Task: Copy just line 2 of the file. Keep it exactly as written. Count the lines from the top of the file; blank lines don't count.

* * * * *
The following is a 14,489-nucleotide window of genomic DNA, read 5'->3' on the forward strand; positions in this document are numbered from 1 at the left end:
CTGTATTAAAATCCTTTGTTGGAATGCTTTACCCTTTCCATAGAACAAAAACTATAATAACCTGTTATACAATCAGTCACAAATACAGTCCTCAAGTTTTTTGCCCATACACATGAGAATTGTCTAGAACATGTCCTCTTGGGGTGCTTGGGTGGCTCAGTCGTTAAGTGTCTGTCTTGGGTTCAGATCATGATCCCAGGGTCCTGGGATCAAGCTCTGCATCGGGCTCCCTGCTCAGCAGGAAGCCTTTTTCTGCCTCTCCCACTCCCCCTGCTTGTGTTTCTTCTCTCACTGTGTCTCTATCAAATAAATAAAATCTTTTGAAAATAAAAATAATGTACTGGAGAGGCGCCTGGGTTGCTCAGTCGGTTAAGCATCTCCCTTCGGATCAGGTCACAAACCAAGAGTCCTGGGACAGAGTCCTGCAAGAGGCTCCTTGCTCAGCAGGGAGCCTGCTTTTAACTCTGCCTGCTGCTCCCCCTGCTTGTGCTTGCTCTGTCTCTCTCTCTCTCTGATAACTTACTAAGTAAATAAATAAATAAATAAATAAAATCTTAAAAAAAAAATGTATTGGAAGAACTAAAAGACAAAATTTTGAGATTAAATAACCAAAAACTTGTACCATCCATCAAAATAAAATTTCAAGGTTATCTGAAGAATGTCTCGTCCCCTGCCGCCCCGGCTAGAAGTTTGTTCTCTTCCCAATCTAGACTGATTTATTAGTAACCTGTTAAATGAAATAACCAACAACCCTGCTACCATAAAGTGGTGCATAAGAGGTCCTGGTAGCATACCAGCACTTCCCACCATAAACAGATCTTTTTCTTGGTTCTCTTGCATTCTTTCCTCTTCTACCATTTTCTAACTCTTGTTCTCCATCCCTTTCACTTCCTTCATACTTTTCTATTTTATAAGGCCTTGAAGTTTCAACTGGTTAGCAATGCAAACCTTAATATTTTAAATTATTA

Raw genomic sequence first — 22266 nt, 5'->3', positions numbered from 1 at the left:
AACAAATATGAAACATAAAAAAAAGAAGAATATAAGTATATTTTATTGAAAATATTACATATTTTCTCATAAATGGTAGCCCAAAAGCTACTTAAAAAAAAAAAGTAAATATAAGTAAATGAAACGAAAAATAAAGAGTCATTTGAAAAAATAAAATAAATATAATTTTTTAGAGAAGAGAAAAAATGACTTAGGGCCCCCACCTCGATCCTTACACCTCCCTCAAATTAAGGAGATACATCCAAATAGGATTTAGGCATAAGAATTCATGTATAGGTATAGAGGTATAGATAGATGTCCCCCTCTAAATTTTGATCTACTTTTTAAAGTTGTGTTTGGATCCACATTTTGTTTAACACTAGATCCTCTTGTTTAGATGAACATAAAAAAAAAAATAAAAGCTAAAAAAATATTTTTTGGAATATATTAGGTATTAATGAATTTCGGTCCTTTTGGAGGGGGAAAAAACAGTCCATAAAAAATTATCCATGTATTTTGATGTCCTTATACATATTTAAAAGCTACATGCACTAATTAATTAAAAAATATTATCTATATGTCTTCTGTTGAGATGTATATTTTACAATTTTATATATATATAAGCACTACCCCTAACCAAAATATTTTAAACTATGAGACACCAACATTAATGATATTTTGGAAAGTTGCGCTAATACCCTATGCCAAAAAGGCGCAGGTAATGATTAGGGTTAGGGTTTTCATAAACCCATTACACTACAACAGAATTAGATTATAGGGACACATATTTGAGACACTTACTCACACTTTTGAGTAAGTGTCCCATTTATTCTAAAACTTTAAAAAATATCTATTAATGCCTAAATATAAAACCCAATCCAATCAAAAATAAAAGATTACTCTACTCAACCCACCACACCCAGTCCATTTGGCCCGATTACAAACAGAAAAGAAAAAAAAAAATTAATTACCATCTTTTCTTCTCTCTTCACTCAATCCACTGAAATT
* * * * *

CTGTATTAAAATCCTTTGTTGGAATGCTTTACCCTTTCCATAGAACAAAAACTATAATAACCTGTTATACAATCAGTCACAAATACAGTCCTCAAGTTTTTTGCCCATACACATGAGAATTGTCTAGAACATGTCCTCTTGGGGTGCTTGGGTGGCTCAGTCGTTAAGTGTCTGTCTTGGGTTCAGATCATGATCCCAGGGTCCTGGGATCAAGCTCTGCATCGGGCTCCCTGCTCAGCAGGAAGCCTTTTTCTGCCTCTCCCACTCCCCCTGCTTGTGTTTCTTCTCTCACTGTGTCTCTATCAAATAAATAAAATCTTTTGAAAATAAAAATAATGTACTGGAGAGGCGCCTGGGTTGCTCAGTCGGTTAAGCATCTCCCTTCGGATCAGGTCACAAACCAAGAGTCCTGGGACAGAGTCCTGCAAGAGGCTCCTTGCTCAGCAGGGAGCCTGCTTTTAACTCTGCCTGCTGCTCCCCCTGCTTGTGCTTGCTCTGTCTCTCTCTCTCTCTGATAACTTACTAAGTAAATAAATAAATAAATAAATAAAATCTTAAAAAAAAAATGTATTGGAAGAACTAAAAGACAAAATTTTGAGATTAAATAACCAAAAACTTGTACCATCCATCAAAATAAAATTTCAAGGTTATCTGAAGAATGTCTCGTCCCCTGCCGCCCCGGCTAGAAGTTTGTTCTCTTCCCAATCTAGACTGATTTATTAGTAACCTGTTAAATGAAATAACCAACAACCCTGCTACCATAAAGTGGTGCATAAGAGGTCCTGGTAGCATACCAGCACTTCCCACCATAAACAGATCTTTTTCTTGGTTCTCTTGCATTCTTTCCTCTTCTACCATTTTCTAACTCTTGTTCTCCATCCCTTTCACTTCCTTCATACTTTTCTATTTTATAAGGCCTTGAAGTTTCAACTGGTTAGCAATGCAAACCTTAATATTTTAAATTATTA